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Surging river prompts state of local emergency in Cache Creek, B.C.
A state of local emergency has been declared in Cache Creek, British Columbia, as a powerful river threatens to breach its banks. (Google Maps satellite image)
CACHE CREEK, B.C. -- A state of local emergency has been declared in Cache Creek, British Columbia, as a powerful river threatens to breach its banks.
Wendy Coomber of the local emergency operations centre says the declaration empowers the village to deal with some of the bank erosion damaging municipal infrastructure.
British Columbia's central Interior has already been the subject of several flood warnings this season, including in Cache Creek.
About 175 properties along the Bonaparte River corridor in the village were put back on evacuation alert Thursday.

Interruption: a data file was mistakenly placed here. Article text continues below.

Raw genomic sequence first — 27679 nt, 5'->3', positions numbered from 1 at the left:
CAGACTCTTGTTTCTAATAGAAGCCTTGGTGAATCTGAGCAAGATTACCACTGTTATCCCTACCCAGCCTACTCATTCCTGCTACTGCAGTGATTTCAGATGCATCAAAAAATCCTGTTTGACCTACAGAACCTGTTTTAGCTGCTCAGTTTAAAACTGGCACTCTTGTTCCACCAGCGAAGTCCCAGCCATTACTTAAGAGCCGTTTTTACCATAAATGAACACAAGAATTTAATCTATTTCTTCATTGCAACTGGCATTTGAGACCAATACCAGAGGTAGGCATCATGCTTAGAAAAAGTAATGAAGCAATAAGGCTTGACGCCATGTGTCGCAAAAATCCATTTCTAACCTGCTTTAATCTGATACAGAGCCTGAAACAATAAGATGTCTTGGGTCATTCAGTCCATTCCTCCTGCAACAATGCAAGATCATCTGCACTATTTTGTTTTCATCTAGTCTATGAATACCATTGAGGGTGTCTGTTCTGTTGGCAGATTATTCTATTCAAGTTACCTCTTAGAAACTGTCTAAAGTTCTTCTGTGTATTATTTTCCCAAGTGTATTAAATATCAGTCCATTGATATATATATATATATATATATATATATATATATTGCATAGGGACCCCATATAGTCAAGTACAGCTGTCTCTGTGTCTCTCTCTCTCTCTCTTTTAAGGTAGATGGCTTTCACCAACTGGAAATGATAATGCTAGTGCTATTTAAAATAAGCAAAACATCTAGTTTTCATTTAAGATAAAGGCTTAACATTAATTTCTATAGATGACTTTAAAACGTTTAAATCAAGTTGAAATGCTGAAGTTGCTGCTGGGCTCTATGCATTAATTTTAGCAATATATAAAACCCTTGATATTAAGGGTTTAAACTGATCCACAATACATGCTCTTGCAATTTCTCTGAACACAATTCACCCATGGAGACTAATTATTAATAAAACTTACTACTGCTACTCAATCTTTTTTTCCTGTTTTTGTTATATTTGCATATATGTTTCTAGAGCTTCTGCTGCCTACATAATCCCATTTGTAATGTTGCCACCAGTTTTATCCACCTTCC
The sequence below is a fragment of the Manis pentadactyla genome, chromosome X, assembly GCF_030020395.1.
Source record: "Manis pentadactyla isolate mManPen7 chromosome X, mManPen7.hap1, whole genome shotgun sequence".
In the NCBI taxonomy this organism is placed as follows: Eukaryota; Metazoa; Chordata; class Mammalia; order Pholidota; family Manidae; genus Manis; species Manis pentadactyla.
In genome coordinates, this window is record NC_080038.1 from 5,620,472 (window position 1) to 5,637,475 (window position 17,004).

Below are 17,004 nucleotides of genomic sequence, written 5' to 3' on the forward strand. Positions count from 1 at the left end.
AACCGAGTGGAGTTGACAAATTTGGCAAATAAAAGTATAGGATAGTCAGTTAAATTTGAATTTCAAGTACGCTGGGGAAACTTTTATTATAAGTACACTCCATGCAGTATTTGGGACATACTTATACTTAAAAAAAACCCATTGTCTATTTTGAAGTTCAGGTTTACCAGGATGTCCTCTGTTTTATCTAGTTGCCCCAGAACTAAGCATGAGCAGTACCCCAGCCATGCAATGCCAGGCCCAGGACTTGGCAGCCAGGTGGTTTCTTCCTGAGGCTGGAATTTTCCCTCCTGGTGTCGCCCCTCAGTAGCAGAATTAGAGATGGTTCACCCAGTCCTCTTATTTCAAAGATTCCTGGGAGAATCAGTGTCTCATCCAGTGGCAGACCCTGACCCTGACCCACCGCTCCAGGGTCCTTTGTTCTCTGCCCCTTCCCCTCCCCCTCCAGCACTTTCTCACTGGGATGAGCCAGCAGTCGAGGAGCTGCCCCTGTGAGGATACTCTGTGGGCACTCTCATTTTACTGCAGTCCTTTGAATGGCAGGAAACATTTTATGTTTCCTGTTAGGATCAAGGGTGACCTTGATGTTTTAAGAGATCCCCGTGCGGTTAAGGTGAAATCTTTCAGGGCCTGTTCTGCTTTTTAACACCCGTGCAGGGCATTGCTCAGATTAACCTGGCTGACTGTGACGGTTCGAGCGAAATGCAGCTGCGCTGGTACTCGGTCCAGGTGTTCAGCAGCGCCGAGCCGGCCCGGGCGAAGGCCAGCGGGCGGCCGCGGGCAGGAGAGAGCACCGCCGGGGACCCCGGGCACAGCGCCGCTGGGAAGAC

Water levels have since stabilized but Coomber says they could rise again, although the BC River Forecast Centre and Environment Canada say skies should clear and water levels should drop by early next week.
She says in a statement that heavy equipment is operating at the north end of town to protect a sewer line, as well as at a downtown bridge.
“We want all of our residents to stay safe and dry,” she said Friday.
This report by The Canadian Press was first published May 22, 2020.